Demitri Knowles #80 of the Virginia Tech Hokies reacts following a touchdown against the North Carolina Tar Heels on October 6, 2012 at Kenan Stadium in Chapel Hill, North Carolina. (Lance King/Getty Images)

New Virginia Tech offensive coordinator Scot Loeffler earned his stripes as a coach working under Lloyd Carr at Michigan, where brick walls surrounded the practice fields and secrets were the norm. Already, some of those tendencies have surfaced in Blacksburg.

Earlier this week, a video of Virginia Tech’s closed scrimmage was removed from the athletic department’s Web site minutes after it was posted. On Saturday, following the team’s final scrimmage, no individual statistics were released, a departure from past protocol. Loeffler, meanwhile, has kept his answers to questions noticeably brief when talk turns to anything specific with reporters.

It seems, though, Coach Frank Beamer doesn’t want it any other way as the team gets ready for its season opener against defending national champion Alabama.

“What we do against Alabama shouldn’t be public right now,” Beamer said. “Our game plan vs. Alabama shouldn’t be a public thing right now.”

The Hokies are keeping things close to the vest with just a week remaining before their high-profile season opener, hopeful an offseason that featured the introduction of a new offensive staff will also add an element of surprise when Virginia Tech takes the field in Atlanta.

Though Loeffler’s scheme remains a work in progress – according to statistics released by Virginia Tech, the Hokies’ offense allowed five sacks and gained 25 rushing yards on 23 carries in Saturday’s scrimmage – Beamer was quick to point out that “looking at our offensive film from last year wouldn’t serve [Alabama] a big purpose, other than personnel.”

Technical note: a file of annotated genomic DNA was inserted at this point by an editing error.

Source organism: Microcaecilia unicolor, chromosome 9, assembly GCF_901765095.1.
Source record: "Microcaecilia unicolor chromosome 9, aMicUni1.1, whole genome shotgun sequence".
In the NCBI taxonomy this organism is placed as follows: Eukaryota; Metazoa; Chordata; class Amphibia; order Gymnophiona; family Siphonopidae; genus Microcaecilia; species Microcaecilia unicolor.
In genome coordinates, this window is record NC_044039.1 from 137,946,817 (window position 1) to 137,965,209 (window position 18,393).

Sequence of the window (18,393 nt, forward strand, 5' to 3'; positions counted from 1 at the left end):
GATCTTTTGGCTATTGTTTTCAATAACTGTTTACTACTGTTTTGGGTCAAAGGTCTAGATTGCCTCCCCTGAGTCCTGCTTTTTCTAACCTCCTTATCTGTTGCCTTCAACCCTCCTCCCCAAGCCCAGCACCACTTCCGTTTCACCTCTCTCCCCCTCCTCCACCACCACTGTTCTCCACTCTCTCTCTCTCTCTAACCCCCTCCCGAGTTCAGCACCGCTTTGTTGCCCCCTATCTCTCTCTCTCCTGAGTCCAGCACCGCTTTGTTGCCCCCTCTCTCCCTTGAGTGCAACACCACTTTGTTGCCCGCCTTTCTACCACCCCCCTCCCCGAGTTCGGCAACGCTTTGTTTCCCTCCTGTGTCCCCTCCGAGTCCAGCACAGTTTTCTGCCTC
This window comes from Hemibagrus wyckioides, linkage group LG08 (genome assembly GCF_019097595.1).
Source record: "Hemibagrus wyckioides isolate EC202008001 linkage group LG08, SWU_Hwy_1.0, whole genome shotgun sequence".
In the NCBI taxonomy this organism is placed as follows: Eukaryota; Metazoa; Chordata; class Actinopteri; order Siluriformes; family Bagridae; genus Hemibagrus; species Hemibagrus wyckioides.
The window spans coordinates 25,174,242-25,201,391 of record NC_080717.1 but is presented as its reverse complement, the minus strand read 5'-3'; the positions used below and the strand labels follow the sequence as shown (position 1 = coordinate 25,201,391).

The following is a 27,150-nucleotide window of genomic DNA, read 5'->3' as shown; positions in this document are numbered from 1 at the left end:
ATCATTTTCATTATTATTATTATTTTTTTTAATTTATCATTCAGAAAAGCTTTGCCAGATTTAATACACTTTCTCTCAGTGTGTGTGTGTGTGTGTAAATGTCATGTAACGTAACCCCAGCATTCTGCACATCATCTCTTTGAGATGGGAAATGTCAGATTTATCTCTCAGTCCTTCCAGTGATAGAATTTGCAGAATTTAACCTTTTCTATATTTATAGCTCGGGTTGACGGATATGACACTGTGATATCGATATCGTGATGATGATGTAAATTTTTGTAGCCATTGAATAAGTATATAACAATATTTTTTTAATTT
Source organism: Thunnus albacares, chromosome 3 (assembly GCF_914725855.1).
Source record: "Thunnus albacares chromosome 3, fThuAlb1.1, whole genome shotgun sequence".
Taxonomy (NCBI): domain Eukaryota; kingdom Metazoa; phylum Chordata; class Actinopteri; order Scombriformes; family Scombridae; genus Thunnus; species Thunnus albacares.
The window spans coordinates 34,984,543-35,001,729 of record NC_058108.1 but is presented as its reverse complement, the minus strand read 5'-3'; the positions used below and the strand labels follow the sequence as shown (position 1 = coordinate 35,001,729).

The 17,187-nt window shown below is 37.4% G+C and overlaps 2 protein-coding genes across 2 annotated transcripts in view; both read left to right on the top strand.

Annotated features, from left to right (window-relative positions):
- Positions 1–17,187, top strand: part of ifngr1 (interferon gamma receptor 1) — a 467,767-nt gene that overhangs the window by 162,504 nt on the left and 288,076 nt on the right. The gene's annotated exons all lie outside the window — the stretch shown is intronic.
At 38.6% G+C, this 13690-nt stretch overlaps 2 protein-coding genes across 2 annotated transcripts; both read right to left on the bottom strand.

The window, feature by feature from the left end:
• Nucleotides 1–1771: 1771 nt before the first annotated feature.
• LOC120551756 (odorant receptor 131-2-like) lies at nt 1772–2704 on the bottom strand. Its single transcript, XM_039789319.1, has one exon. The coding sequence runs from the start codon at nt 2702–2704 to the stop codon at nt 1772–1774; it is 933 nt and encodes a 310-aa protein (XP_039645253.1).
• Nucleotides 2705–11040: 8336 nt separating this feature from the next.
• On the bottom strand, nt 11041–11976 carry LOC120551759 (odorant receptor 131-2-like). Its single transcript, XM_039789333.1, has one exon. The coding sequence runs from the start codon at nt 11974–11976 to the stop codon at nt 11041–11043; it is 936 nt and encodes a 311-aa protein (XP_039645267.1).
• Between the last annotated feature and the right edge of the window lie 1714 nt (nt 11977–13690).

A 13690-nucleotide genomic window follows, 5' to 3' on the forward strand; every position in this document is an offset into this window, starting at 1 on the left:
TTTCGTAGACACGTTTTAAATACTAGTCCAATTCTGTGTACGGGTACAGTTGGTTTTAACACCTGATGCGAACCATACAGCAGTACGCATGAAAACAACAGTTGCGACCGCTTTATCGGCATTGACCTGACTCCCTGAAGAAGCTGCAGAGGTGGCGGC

When asked about Loeffler’s desire to keep his plans under wraps, new offensive line coach Jeff Grimes even joked, “That’s above my pay grade.”

“You do have an advantage early on when an opponent hasn’t had an opportunity to see what you’ve been working on,” added Grimes, who worked with Loeffler at Auburn last year. “Obviously Alabama knows certain things about us, but the rest of it is probably left unsaid at this point.”

Grimes, though, was willing to reveal his starting offensive line, unveiling the group by posting a picture on his Twitter account. As expected, redshirt senior David Wang (Stone Bridge) will be the team’s center and redshirt senior Andrew Miller will slide to right guard this year. Junior Caleb Farris will start at left guard. The trio has a combined 36 starts

But the Hokies will debut two first-time starters at offensive tackle against the Crimson Tide, with freshman Jonathon McLaughlin getting the nod at left tackle and redshirt junior Laurence Gibson at right tackle. McLaughlin will be the first true freshman under Beamer to start at either tackle position in a season opener.

“Any time you’re playing a young guy you don’t know for sure how he’ll respond, but really that applies to anybody who hasn’t really played before,” Grimes said. “You know, a guy like Laurence who hasn’t really had any game experience, you don’t know how he’s gonna respond, either, in a pressure packed environment, against a great opponent, with a crowd that’s decidedly Alabama, I’m sure.

“It’ll be a challenging environment for all those guys, but at the same time I’ve got a lot of confidence in Jon’s mentality. I think he’s a competitor and I think he’ll rise to the occasion.”

Beamer admitted to feeling “nervous” about the prospect of so much inexperience along the offensive line, but he did get some encouragement from senior D.J. Coles Saturday. The wide receiver “looked like his old self, about the first time I’ve seen him where I thought he’s looked like a guy that [can] catch it and juke,” Beamer said.

Coles has been hobbled at times during training camp because of a lingering knee injury that forced him to take a medical redshirt last season.

Note: Beamer announced that linebackers Josh Trimble (O’Connell) and Derek DiNardo, as well as wide receivers Charley Meyer and Willie Byrn, all of whom came to Virginia Tech as walk-ons, have been put on scholarship.